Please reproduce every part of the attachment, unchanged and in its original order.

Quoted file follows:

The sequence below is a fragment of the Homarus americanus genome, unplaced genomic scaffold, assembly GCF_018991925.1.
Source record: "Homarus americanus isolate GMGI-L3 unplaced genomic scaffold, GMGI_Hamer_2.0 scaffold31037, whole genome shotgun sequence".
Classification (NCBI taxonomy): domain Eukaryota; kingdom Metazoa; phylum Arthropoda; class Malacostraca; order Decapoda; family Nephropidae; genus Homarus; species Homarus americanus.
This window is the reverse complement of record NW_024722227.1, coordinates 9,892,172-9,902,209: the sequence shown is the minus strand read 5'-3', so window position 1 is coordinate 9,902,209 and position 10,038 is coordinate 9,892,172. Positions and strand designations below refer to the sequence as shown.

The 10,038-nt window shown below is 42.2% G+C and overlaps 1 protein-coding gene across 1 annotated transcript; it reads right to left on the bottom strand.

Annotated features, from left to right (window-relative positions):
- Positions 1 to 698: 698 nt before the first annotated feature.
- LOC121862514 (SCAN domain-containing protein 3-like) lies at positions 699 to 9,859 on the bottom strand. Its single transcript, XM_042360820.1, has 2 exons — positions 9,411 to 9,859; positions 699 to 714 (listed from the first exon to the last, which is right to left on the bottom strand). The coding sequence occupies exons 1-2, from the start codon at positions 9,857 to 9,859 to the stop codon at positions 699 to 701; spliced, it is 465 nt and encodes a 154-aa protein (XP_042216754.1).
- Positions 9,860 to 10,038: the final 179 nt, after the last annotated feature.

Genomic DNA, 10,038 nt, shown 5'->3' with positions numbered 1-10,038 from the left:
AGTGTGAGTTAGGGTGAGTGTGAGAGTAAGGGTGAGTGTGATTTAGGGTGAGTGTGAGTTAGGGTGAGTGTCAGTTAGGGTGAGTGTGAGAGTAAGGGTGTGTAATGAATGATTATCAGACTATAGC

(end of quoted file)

The sequence below is a fragment of the Homarus americanus genome, unplaced genomic scaffold, assembly GCF_018991925.1.
Source record: "Homarus americanus isolate GMGI-L3 unplaced genomic scaffold, GMGI_Hamer_2.0 scaffold31037, whole genome shotgun sequence".
Classification (NCBI taxonomy): domain Eukaryota; kingdom Metazoa; phylum Arthropoda; class Malacostraca; order Decapoda; family Nephropidae; genus Homarus; species Homarus americanus.
This window is the reverse complement of record NW_024722227.1, coordinates 9,892,172-9,902,209: the sequence shown is the minus strand read 5'-3', so window position 1 is coordinate 9,902,209 and position 10,038 is coordinate 9,892,172. Positions and strand designations below refer to the sequence as shown.

The 10,038-nt window shown below is 42.2% G+C and overlaps 1 protein-coding gene across 1 annotated transcript; it reads right to left on the bottom strand.

Annotated features, from left to right (window-relative positions):
- Positions 1 to 698: 698 nt before the first annotated feature.
- LOC121862514 (SCAN domain-containing protein 3-like) lies at positions 699 to 9,859 on the bottom strand. Its single transcript, XM_042360820.1, has 2 exons — positions 9,411 to 9,859; positions 699 to 714 (listed from the first exon to the last, which is right to left on the bottom strand). The coding sequence occupies exons 1-2, from the start codon at positions 9,857 to 9,859 to the stop codon at positions 699 to 701; spliced, it is 465 nt and encodes a 154-aa protein (XP_042216754.1).
- Positions 9,860 to 10,038: the final 179 nt, after the last annotated feature.

Genomic DNA, 10,038 nt, shown 5'->3' with positions numbered 1-10,038 from the left:
AGTGTGAGTTAGGGTGAGTGTGAGAGTAAGGGTGAGTGTGATTTAGGGTGAGTGTGAGTTAGGGTGAGTGTCAGTTAGGGTGAGTGTGAGAGTAAGGGTGTGTAATGAATGATTATCAGACTATAGC